The Malevolence of the People’s Will
Brad Johnson, Politics Contributor
Eight years ago an ever present, though relatively dormant, phenomena awoke from its slumber. The election of Barack Obama ushered in a new era of populism. His was a version akin to that of Perónian Argentina. Juan Perón ushered in a wave of socialistic policies in which redistribution of wealth and state sponsored programs were the foundation. Obama’s movement, whatever you prefer to call it, promoted a more universalized healthcare system (in fact, this became the bedrock of his political career), increased “rights” allotted to the populace, and a tax system even more progressive than the current one. Young people took to the ballot box like flies to honey, while visions of hope and change danced in their heads.
Then candidate Obama, drove young people to the polls with an effectiveness rarely seen before. It helped that he had a very unpopular incumbent President, and an incompetent opponent, to run against. However, it was not just the youth component that propelled Obama to a historic victory. Obama claimed to be committed to the “will of the people.” He undoubtedly saw this as an asset that helped him attain the highest office in the land. But let us reflect on the results of a Presidency supplemented almost entirely by the people’s will. The last eight years we have overhauled our issue-laden healthcare system of old, into the largely imploding one of today. As Dan McLaughlin of the National Review notes, any given health care system can accomplish two of three things; universality, affordability, and high quality. Under the ACA, we have opted for the first two. Need some proof of the ACA’s forecast? Look to our northern neighbors and their median health care wait time of 20 weeks. That’s the path the will of the people has set us on. In fact, we are already darn close to it, as illustrated in this PragerU video.
More recently, the election of 2016 saw citation of the “silent majority.” This, Trump’s campaign explained, was the driving force behind his campaign. As they claim, it consists of everyday Americans that are sick of the status quo in the nation’s capital. A large part of this silent majority was the desire for more protectionist trade policies. Then candidate Trump, made this a central theme to his platform. Jobs were leaving the country at an alarming rate, and this meant that America was getting a raw deal from its trade partnerships…or so the line of reasoning asserts. Once in office, President Trump almost immediately withdrew from the Trans-Pacific Partnership. This, like his predecessor’s affinity for socialized medicine, was goaded by basal desire to right a supposed wrong. In each instance, the people’s will for the specific approach to policy was driven by a total misunderstanding of healthcare policy in the former, and trade strategy in the latter. The people, especially en masse, act as a siphon separating an issue’s central idea from its intricacies.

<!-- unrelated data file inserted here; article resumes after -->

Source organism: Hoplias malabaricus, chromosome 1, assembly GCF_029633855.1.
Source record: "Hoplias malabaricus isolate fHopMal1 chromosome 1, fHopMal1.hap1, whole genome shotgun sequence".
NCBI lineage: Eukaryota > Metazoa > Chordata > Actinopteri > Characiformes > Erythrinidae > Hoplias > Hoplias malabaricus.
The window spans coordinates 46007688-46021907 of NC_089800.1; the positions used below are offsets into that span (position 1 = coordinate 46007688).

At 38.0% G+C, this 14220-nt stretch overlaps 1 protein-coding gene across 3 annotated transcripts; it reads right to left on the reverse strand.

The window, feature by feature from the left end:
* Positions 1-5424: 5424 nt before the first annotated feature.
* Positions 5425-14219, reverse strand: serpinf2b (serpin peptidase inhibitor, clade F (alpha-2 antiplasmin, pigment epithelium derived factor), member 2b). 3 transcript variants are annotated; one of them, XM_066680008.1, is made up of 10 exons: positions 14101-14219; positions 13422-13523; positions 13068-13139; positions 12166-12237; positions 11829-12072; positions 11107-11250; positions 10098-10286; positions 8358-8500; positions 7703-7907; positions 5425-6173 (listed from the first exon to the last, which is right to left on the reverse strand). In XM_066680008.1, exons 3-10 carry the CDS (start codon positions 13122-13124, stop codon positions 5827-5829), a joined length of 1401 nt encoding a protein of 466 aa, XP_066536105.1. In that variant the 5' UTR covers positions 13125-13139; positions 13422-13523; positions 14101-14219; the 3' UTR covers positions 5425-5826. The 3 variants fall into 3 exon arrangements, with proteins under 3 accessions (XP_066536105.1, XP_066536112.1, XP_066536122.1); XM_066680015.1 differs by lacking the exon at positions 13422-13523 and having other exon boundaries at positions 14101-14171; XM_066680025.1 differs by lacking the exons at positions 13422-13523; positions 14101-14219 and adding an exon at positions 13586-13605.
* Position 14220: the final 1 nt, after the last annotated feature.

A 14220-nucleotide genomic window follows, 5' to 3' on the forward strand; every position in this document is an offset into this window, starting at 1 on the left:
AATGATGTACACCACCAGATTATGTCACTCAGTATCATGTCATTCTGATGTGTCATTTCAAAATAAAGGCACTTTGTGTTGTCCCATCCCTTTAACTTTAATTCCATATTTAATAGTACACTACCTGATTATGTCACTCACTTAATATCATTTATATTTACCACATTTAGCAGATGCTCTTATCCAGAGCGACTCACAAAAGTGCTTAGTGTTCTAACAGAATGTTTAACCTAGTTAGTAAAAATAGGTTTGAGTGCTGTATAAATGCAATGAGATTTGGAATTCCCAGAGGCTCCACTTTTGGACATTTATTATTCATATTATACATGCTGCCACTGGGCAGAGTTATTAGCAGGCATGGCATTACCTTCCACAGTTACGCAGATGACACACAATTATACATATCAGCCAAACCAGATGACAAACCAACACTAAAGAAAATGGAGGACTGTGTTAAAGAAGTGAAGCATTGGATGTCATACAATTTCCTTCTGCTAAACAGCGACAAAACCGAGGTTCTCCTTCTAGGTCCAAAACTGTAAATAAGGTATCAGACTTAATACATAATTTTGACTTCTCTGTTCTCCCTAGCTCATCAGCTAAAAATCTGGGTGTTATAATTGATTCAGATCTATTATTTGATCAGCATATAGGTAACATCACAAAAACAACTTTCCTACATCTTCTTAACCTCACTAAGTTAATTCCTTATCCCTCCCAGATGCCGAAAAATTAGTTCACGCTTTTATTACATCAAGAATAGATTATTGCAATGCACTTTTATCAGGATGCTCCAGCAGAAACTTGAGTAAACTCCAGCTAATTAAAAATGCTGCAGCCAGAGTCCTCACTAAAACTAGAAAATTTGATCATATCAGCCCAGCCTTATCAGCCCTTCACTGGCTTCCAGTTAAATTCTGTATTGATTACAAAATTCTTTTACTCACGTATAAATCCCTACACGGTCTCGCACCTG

The “will of the people” does not always result in a net-negative. This past fall, the voters of the United Kingdom opted to leave the European Union. This was a step away from internationalism, in the governmental sense, and towards self-governance. The vote to leave also allows the UK more sovereignty in its trade pursuits, and Marine Le Pen of France is advocating for the same thing. It is no longer tied to the regulatory body of the EU. Even a broken clock is right twice a day, and popular opinion tends to serve as a generally terrible guiding force for policy. That is why the Founders of our country designed a Constitution largely resistant to the abrasions of popular will. However, even the soundest structure cannot withstand attacks forever.
As fate would have it, as I began writing this piece, Turkey succumbed to the will of their people’s majority and voted to do away with their constitution. Just as the Roman Republic tossed aside their separation of powers and invested most authority in Julius Caesar, the Turks did the same in their deference of power to President Recep Tayyip Erdogan. The people wanted to do away with checks and balances in the name of getting things done. It’s too bad Erdogan has no resemblance to the “Philosopher King” Plato envisioned. Instead, he is wholly human and is thus hungry for power. The Turkish people just invested all power in a tyrant, and the timeless quote “those who ignore history are doomed to repeat it” has yet another case study in which to prove its accuracy.
Ever since Andrew Jackson, populism has plagued our Constitutional Republic. Whether it’s Jackson’s somewhat Trumpian approach to the American Indians, Wilson’s self-proclaimed progressive “mandate” as justification for the atrocities that are the 16th and 17th Amendments, or FDR’s New Deal programs that prolonged the Great Depression. Populism is driven by the falsehood that the desires of the populace as a whole, dogged by its shortsightedness, should serve as the guide for all policy decisions. As history shows, more often than not, this approach to policy results in plans led astray.
If a certain approach to an issue is the correct avenue to take, it will be true regardless of what the populace believes. Policy decisions must be made based on the merit and effectiveness of the given proposal. Unfortunately, politicians prefer to put their reelection ahead of the virtue inherent within the given policy. The People’s Will should not trump merit in the political decision making process. Populism must be expelled from the club and prohibited from re-entry and we should remove the oft cited justification for action that is “the will of the people.”
Follow this author on Twitter: @bradjCincy
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